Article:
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You should also enroll your child for a sport that he/she is interested in and offer continuous support and encouragement especially when they don’t feel like continuing.

3. Encourage more family activities

You’d be surprised how interesting physical activities can be to kids when you join them in doing it. Regularly partaking in activities that the whole family enjoys can be a great way to get your child to become active and start out on the path to fitness.

The beautiful thing here is that whether you go hiking or swimming, you don’t just help your kid to drop a few pounds but you also give them an opportunity to learn from you – to see exactly the kind of things they should be doing. Just be sure to vary the activities from time to time, so that your child doesn’t get bored.

4. Reduce TV time

Although television can seem like a great way to keep kids occupied while you focus on other tasks, various research studies have shown that watching TV, playing video games or using smartphones excessively can result in weight gain for kids.

There are two reasons why this happens – first, more screen time means less time for physical activities which burn fewer calories; secondly, more TV time means more snacking on sugary or unhealthy foods and the intake of more empty calories results in weight gain, which worsens obesity.[14]

So, if your child must watch TV or play video games, it shouldn’t take more than an hour per day.

How to help your child stay healthy (and prevent obesity)

Prevention is better than cure. Whether you’re trying to keep your healthy-weighted kids from becoming overweight or you want to keep your once-obese child at normal weight for good, here are a few tips that can help:

1. Take out the bad stuff and make healthy foods accessible

The first step to take in ensuring that your kids eat healthy is to clean out your pantry and refrigerator.

Get rid of all sugary and overly processed foods and drinks. Replace them with healthier alternatives like fruits and veggies and ensure the healthy foods are easy to access.

2. Make their favorite dishes healthier

Foods don’t have to taste horrible to be healthy. Kids love things that taste nice and you can certainly make their favorite meals like pasta, tacos and pizza healthier by using the right ingredients. You can use extra-virgin olive oil instead of butter, top pizza with broccoli and green peppers and sneak veggies into sauces.

3. Avoid serving large portions

Even when you’re serving healthy meals to your kids, the portion sizes still matter. Start by serving small portions and let your child do the asking if he/she is not satisfied.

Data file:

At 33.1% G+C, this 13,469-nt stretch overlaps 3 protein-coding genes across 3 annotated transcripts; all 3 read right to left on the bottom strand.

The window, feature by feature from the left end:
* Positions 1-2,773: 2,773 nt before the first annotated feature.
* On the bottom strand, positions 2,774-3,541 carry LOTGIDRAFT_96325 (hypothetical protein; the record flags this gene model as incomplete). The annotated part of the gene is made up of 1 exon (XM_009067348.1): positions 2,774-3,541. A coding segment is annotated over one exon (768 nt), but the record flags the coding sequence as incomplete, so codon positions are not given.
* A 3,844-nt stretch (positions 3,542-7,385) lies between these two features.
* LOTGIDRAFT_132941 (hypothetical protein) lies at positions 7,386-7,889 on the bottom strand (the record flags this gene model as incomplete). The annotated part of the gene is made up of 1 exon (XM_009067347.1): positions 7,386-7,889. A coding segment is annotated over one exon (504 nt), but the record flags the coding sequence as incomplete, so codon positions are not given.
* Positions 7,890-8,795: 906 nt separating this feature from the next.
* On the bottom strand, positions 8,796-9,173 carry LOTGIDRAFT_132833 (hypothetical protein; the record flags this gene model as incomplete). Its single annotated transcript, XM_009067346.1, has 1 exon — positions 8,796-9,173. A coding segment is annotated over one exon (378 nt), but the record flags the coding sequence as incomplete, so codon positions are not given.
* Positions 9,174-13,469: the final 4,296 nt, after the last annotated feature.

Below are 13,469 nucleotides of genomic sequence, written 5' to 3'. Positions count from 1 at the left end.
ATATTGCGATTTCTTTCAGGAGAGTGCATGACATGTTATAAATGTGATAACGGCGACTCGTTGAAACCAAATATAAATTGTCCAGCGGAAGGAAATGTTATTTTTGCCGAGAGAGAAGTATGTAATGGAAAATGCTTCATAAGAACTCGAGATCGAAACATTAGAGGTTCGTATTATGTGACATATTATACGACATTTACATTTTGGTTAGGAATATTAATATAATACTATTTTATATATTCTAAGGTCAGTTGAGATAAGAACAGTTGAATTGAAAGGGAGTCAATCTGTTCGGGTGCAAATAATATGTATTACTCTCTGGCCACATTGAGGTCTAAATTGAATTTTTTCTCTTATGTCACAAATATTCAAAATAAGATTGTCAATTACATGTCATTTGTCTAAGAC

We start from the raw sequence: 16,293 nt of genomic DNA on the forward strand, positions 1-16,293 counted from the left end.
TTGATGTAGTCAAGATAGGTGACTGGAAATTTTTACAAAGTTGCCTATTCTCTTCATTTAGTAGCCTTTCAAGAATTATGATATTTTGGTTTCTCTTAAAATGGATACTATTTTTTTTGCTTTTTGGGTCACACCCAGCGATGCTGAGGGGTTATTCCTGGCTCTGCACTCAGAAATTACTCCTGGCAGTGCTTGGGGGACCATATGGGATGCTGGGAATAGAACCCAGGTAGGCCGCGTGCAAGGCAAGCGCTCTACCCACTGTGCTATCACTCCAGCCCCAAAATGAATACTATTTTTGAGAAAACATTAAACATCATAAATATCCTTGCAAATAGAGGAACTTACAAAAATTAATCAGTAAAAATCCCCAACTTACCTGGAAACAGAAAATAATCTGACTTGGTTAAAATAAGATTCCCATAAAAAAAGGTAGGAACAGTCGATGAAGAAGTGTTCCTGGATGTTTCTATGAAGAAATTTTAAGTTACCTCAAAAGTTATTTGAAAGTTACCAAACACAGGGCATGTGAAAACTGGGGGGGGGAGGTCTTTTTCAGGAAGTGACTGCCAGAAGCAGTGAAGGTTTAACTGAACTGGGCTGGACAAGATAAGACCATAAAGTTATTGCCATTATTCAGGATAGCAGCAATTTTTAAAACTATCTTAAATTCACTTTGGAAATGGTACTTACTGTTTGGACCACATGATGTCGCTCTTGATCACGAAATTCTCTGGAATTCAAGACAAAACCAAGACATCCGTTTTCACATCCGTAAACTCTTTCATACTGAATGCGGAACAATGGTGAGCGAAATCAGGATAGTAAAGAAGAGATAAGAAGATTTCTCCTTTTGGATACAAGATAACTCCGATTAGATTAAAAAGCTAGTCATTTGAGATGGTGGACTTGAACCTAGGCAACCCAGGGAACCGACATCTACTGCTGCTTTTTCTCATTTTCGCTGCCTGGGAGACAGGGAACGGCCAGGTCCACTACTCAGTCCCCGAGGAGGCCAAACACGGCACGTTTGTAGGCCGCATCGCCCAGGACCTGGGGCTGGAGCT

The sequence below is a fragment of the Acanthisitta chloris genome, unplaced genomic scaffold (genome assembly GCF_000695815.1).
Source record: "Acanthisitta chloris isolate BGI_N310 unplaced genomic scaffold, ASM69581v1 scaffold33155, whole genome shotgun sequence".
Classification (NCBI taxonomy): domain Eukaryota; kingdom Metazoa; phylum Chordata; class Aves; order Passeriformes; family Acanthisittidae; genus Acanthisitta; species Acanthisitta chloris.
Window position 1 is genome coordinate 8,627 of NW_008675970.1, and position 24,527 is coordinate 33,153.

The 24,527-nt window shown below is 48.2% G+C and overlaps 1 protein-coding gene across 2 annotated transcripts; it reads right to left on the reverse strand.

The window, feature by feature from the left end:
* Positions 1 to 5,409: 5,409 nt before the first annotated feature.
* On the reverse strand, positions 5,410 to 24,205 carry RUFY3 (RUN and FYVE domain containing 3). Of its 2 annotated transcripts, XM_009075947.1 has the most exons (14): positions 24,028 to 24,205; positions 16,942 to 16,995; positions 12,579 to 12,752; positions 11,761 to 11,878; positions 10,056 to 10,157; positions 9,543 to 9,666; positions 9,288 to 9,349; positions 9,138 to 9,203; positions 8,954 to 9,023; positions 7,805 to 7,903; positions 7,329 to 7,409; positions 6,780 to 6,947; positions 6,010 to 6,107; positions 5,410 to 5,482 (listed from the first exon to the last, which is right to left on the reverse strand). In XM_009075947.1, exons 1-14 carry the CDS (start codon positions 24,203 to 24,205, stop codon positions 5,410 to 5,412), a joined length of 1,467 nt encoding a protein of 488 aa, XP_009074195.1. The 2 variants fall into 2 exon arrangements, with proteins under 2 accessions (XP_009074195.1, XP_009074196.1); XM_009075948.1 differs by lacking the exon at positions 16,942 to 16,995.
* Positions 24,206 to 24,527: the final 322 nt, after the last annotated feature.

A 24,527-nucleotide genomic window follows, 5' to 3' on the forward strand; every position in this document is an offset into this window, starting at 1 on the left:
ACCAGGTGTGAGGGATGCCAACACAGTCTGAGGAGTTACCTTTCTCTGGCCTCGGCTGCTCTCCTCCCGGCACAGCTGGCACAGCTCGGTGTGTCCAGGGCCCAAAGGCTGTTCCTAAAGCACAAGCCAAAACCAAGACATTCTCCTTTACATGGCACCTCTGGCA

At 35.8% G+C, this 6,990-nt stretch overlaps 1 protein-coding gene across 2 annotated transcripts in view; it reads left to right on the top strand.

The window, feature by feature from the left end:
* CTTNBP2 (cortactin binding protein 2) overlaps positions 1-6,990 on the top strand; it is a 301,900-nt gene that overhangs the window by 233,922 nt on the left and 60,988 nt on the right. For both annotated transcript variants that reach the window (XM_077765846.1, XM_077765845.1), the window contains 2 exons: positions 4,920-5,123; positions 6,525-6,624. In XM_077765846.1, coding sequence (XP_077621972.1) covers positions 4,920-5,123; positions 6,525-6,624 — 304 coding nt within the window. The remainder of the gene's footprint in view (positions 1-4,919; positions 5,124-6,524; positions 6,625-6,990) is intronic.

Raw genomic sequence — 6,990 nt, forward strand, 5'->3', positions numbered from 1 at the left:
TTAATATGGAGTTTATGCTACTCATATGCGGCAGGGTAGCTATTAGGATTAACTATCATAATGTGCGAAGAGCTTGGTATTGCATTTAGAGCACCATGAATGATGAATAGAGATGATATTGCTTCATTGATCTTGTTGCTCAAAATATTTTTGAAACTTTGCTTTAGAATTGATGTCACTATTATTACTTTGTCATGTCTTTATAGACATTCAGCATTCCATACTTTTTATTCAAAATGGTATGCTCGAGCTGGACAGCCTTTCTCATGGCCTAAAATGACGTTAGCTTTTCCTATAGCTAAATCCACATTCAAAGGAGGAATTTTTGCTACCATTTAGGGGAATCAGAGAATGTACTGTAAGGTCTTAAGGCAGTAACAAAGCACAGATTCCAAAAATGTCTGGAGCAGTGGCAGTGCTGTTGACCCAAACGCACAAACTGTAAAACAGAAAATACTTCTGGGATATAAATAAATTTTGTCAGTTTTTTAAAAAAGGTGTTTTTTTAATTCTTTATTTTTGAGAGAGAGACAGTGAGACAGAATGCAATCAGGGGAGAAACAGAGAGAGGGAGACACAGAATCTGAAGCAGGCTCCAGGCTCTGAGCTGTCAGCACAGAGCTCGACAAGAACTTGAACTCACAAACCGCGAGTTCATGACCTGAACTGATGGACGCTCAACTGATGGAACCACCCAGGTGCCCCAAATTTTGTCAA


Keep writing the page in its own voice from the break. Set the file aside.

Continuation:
You should also avoid making your child clean out the plate – especially after asking for more as this may lead to excessive calorie consumption that can result in weight gain.

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4. Pack a lunch

Planning weekly school lunches for your child isn’t only going to save you a lot of money, it will also ensure that your child is eating healthy. Preparing lunch helps to control what goes into their tummy when you’re not with them and this will also help them get used to healthy eating.

Some healthy lunch ideas here for your kids: 25 Tasty and Healthy Kids’ Lunch Ideas for Home or School

5. Encourage kids to sleep more

While sleep may seem like an unproductive activity, it is one of the most important things your child needs to do sufficiently to avoid being overweight.[15] Studies have shown that not getting enough sleep can result in excessive weight gain in children.[16]

6. Keep them busy

Getting kids to do house chores regularly is another way of helping them to stay healthy. Activities such as lawn mowing, house cleaning and bed making all help kids to exercise without realizing it.

7. Set a good example

Okay, this is probably the most important thing you can do to help your kids – setting the right example. If you want your kids to eat healthy, then do it first – before their eyes! Want them to be physically active? Then exercise more.

Kids tend to learn a great deal from their parents, even more than they do from television. When you practice what you preach to your kids, they’ll soon realize you’re not trying to be mean – it’s just the way things ought to be.

Final note

Although childhood obesity is a major menace staring us in the face, it certainly can be prevented and corrected. All you need to do is to get your kids to stop doing the wrong stuff and to start doing the right things.

For starters, you need to get your kids to break up with unhealthy eating habits and place them on a healthier diet. The transition may not progress as quickly as you’d like, so you may want to take things slow.

Then you need to find fun ways of getting them active, so that they can burn fat and maintain a better physical health. Just be sure to keep a tab on your children’s weight as they grow up and check their BMI regularly to ensure that they’re within the healthy weight range.

Remember this though, if you don’t make a move, nothing will get moved. So, start somewhere, anywhere! And start today! If you apply all the tips shared in this article, a few months from now, you’ll start seeing positive changes in your obese child.